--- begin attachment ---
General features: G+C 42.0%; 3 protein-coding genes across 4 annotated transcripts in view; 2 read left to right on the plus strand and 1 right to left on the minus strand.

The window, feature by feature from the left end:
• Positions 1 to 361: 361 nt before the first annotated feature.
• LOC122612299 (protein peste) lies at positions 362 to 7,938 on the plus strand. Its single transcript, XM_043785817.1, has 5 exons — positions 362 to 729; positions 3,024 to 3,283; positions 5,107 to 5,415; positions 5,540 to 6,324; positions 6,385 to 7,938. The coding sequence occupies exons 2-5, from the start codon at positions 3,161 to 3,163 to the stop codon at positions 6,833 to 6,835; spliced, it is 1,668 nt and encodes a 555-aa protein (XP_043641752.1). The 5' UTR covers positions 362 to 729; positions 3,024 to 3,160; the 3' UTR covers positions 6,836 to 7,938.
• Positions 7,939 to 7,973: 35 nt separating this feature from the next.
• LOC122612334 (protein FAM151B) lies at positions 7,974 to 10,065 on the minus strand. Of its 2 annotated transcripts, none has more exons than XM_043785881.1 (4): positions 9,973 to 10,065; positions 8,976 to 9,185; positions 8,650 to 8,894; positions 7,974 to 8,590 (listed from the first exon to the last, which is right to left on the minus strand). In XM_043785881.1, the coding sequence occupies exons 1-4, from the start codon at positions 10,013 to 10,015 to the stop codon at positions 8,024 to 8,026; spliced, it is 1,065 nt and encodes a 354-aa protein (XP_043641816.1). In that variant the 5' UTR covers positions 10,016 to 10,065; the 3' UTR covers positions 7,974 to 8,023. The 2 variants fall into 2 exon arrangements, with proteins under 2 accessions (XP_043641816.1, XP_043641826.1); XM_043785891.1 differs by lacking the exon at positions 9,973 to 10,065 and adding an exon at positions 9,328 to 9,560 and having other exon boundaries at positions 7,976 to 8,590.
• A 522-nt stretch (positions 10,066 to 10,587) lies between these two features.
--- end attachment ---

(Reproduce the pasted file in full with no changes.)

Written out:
General features: G+C 42.0%; 3 protein-coding genes across 4 annotated transcripts in view; 2 read left to right on the plus strand and 1 right to left on the minus strand.

The window, feature by feature from the left end:
• Positions 1 to 361: 361 nt before the first annotated feature.
• LOC122612299 (protein peste) lies at positions 362 to 7,938 on the plus strand. Its single transcript, XM_043785817.1, has 5 exons — positions 362 to 729; positions 3,024 to 3,283; positions 5,107 to 5,415; positions 5,540 to 6,324; positions 6,385 to 7,938. The coding sequence occupies exons 2-5, from the start codon at positions 3,161 to 3,163 to the stop codon at positions 6,833 to 6,835; spliced, it is 1,668 nt and encodes a 555-aa protein (XP_043641752.1). The 5' UTR covers positions 362 to 729; positions 3,024 to 3,160; the 3' UTR covers positions 6,836 to 7,938.
• Positions 7,939 to 7,973: 35 nt separating this feature from the next.
• LOC122612334 (protein FAM151B) lies at positions 7,974 to 10,065 on the minus strand. Of its 2 annotated transcripts, none has more exons than XM_043785881.1 (4): positions 9,973 to 10,065; positions 8,976 to 9,185; positions 8,650 to 8,894; positions 7,974 to 8,590 (listed from the first exon to the last, which is right to left on the minus strand). In XM_043785881.1, the coding sequence occupies exons 1-4, from the start codon at positions 10,013 to 10,015 to the stop codon at positions 8,024 to 8,026; spliced, it is 1,065 nt and encodes a 354-aa protein (XP_043641816.1). In that variant the 5' UTR covers positions 10,016 to 10,065; the 3' UTR covers positions 7,974 to 8,023. The 2 variants fall into 2 exon arrangements, with proteins under 2 accessions (XP_043641816.1, XP_043641826.1); XM_043785891.1 differs by lacking the exon at positions 9,973 to 10,065 and adding an exon at positions 9,328 to 9,560 and having other exon boundaries at positions 7,976 to 8,590.
• A 522-nt stretch (positions 10,066 to 10,587) lies between these two features.